• security.secretKey (string, default: undefined): The secret key has to be at least 32 characters strong and shouldn't been shared public. You can use zen security:secret-key to generate a secret key for your application (CLI needs to be installed for that).

  • security.token (object) Contains settings related to JSON Web Token (opens new window).

  • security.token.algorithm (string, default: HS256): The algorithm used to encrypt the JSON web token. Either HS256, HS384 or HS512.

  • security.token.audience (string | string[], default: undefined): Provide one or more audiences that are checked against the token.

  • security.token.issuer (string, default: undefined): Provide one issuer that is checked against the token.

  • security.token.subject (string, default: undefined): The subject of the JSON web token.

  • security.token.jwtid (string, default: undefined): The JWT ID of the JSON web token.

  • security.token.keyid (string, default: undefined): The Key ID of the JSON web token.

  • security.providers (array) Contains so-called security providers activated for the application. Each element must be an object with the following properties.

  • security.providers[].name (string, default: default): The name of the provider. It's mandatory to specify a name when using more then one security provider.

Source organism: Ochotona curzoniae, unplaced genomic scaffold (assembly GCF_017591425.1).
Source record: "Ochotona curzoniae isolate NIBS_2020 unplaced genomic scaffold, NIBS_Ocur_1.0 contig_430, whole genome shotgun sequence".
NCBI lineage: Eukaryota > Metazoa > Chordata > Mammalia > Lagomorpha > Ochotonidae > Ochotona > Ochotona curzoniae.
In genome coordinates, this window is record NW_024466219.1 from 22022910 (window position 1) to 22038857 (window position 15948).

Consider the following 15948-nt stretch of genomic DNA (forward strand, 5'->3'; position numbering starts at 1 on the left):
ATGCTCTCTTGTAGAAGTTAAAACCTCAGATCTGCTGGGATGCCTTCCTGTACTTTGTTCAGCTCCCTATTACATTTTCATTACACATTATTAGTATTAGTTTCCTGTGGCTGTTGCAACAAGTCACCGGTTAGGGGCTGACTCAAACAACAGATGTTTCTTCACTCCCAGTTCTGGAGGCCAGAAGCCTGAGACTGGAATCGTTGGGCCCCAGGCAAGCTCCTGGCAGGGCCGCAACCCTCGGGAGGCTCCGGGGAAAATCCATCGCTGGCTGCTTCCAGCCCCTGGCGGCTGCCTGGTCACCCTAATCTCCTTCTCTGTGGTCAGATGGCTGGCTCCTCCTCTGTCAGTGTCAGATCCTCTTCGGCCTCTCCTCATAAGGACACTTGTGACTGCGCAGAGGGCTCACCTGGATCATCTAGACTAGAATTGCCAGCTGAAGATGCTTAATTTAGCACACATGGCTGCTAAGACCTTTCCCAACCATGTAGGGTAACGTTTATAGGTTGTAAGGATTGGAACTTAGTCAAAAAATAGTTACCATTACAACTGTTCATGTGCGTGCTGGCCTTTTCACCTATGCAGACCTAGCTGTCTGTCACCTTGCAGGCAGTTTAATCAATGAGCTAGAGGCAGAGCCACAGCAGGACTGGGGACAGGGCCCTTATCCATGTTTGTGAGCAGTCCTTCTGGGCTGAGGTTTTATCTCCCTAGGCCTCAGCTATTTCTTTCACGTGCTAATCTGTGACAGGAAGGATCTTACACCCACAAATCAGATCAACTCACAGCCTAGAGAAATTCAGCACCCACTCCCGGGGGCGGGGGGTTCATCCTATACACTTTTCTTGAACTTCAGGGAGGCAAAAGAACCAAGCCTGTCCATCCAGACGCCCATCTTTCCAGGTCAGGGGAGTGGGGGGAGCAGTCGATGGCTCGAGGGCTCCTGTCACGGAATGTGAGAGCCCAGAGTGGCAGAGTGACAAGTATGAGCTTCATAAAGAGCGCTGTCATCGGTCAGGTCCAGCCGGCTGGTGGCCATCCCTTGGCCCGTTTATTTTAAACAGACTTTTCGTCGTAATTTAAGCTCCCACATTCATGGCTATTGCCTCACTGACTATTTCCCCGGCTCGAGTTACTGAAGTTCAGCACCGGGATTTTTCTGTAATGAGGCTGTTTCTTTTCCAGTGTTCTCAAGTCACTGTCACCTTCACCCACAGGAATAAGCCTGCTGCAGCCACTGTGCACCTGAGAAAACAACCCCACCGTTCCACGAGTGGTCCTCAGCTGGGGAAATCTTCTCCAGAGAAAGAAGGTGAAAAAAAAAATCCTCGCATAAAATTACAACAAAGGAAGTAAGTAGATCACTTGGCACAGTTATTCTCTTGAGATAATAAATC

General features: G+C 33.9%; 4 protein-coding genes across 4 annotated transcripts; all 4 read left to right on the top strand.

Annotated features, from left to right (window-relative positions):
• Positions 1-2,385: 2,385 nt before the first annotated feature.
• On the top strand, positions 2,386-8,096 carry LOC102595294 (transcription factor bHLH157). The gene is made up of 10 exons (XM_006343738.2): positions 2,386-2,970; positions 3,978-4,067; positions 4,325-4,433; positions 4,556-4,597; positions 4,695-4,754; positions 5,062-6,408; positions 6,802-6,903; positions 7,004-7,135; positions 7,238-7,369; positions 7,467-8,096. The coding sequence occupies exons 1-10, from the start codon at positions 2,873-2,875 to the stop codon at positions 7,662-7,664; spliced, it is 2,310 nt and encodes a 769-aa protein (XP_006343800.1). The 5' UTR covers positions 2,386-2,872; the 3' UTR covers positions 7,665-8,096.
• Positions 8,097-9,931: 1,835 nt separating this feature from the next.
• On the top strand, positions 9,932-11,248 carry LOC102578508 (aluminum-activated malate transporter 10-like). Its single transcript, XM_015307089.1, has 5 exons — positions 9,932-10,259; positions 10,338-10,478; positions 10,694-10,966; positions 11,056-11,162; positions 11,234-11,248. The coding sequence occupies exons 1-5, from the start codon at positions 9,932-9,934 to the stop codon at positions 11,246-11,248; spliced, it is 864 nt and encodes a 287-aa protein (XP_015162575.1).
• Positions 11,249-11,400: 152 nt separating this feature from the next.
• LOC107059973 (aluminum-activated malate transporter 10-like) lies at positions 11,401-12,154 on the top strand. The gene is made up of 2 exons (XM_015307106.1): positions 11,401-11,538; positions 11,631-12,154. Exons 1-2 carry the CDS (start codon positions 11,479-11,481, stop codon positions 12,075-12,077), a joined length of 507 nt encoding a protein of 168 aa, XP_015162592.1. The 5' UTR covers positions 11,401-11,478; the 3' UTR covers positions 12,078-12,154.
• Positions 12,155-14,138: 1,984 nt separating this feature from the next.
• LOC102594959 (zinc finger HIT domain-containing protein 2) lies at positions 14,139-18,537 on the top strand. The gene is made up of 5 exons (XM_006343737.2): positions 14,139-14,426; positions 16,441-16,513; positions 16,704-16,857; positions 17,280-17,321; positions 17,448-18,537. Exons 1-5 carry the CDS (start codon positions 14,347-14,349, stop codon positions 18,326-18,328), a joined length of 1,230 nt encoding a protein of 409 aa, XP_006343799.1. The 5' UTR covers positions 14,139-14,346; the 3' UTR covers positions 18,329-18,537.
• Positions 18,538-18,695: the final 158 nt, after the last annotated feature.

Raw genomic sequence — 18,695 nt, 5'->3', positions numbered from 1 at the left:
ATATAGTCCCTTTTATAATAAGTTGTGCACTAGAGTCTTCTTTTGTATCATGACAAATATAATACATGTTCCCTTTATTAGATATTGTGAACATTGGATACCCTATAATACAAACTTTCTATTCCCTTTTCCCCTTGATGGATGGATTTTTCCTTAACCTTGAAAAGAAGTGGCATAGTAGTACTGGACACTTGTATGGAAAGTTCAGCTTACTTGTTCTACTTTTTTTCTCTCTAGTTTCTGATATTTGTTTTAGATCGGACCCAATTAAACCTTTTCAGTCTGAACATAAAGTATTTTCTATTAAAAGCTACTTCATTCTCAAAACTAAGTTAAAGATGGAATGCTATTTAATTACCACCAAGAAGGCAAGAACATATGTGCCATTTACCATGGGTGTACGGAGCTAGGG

• security.providers[].entity (string, default: undefined): A valid entity identifier that holds user credentials.

  • security.providers[].table (object) Options related to the entity.

  • security.providers[].table.identifierColumn (string, default: id): The primary column (usually the ID) of the entity.

  • security.providers[].table.passwordColumn (string, default: password): The column where the users password is stored.

  • security.providers[].algorithm (string, default: argon2id): The algorithm used to encrypt/verify a users password field. Either argon2id or bcrypt.

  • security.providers[].argon (object) Options related to the argon2id algorithm.

  • security.providers[].argon.memLimit (number): See here (opens new window).

  • security.providers[].argon.opsLimit (number): See here (opens new window).

  • security.providers[].bcrypt (object) Options related to the bcrypt algorithm.

  • security.providers[].bcrypt.saltRounds (number, default: 12): The number of salt rounds used to encrypt the password. The higher the value the more secure the created hash will be and the longer it takes to generate one.

  • security.providers[].store (object) Options related to the session store. It's mandatory to configure a store for a security provider.

  • security.providers[].type (string): The store type, either redis, database or file.